As the world had just begun to slowly march towards normalcy after grappling the Covid-19 pandemic for two years, the discovery of a new Omicron variant spurred new fears in the minds of people.
First identified in South Africa, the WHO grouped Omicron as a “Variant of Concern.” The category implies that the variant might have a higher transmissibility, cause more intense disease, and may be less likely to respond to vaccines or treatments. However, researchers need more information to confirm these factors.
After India detected two Omicron variant cases, both of them in Karnataka, the Central government has asked the states to take various strict measures including genome sequencing reports of passengers flying in from Europe, the USA, Russia and many other international countries.
Genomic sequencing has emerged as an increasingly necessary tool in the effort to trace in spots of Covid-19, as governments around the world grapple with the inevitability of continued transmission in lieu of a vaccine.
According to the Centers for Disease Control and Prevention, Genomic sequencing allows scientists to identify SARS-CoV-2 and monitor how it changes over time into new variants, understand how these changes affect the characteristics of the virus, and use this information to better understand how it might impact health.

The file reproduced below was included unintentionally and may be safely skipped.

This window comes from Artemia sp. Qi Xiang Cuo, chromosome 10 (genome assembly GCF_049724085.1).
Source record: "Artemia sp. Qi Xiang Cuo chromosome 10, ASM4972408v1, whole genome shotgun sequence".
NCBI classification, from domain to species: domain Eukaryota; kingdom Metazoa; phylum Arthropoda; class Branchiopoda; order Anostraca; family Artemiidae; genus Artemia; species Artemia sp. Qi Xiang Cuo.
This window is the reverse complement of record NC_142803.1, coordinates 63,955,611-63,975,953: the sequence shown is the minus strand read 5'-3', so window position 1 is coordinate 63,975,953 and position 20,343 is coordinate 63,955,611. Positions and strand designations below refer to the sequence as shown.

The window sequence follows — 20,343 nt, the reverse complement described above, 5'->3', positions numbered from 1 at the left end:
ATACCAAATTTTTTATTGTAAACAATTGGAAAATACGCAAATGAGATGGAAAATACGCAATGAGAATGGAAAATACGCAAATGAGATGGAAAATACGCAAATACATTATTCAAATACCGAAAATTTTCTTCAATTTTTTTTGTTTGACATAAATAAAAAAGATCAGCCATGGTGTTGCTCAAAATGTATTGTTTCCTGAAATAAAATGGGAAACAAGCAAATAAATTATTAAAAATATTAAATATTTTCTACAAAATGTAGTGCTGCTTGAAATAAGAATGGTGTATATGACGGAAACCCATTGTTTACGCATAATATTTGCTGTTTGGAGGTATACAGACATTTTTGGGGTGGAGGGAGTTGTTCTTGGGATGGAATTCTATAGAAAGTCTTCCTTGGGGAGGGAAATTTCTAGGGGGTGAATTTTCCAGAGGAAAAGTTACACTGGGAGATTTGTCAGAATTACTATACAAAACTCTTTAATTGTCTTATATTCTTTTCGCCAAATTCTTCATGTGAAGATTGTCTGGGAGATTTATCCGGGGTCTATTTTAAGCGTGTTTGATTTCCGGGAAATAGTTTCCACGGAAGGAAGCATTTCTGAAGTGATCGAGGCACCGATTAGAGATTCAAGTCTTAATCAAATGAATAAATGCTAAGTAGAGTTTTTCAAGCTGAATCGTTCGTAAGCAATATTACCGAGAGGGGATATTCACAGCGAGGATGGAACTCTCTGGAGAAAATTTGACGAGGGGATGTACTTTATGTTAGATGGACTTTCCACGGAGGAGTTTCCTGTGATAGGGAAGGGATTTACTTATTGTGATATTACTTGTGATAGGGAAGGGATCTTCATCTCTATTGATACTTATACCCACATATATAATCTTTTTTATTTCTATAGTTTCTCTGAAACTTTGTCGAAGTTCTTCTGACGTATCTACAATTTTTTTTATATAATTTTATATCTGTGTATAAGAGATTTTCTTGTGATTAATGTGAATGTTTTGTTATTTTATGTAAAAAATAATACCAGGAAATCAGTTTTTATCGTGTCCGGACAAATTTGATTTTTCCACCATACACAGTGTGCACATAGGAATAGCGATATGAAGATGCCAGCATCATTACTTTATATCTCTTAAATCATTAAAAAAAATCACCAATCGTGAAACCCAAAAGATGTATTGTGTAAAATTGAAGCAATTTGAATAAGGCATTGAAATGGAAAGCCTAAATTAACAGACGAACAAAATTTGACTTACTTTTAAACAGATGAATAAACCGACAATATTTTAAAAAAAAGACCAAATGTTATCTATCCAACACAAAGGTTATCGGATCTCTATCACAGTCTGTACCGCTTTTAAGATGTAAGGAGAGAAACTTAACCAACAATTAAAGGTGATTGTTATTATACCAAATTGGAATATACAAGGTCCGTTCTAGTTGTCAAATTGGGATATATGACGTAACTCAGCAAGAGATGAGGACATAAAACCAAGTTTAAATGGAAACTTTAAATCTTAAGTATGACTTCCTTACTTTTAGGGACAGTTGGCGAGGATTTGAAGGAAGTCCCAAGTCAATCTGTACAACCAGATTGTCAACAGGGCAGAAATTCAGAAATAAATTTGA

In short, Genomic sequencing allows health authorities to map coronavirus clusters. Matching the genomic findings of a Covid-19 case to epidemiological information can help authorities track down the source of the virus.
What is genomic sequencing?
The SARS-CoV-2 genome which is sought for during your COVID-19 checks, encodes instructions organized into sections, called genes, to build the virus. Scientists use a process called genomic sequencing to decode the genes and learn more about the virus.
Scientists believe that the genome sequence represents a valuable cue, helping them find genes much more easily and quickly. Genomic sequencing analyses the virus sample collected from a diagnosed patient and compares it with other cases.
According to WHO, Sequencing enabled the world to rapidly identify SARS-CoV-2 and develop diagnostic tests and other tools for outbreak management. Continued genome sequencing supports the monitoring of the disease’s spread and evolution of the virus.
The central government has made RT-PCR mandatory for all travellers from “at-risk” countries. As for the travellers from other countries, five per cent of incoming passengers will be tested for COVID-19 on arrival. Those found positive will have to undergo the COVID-19 treatment protocol.
With Agency Inputs
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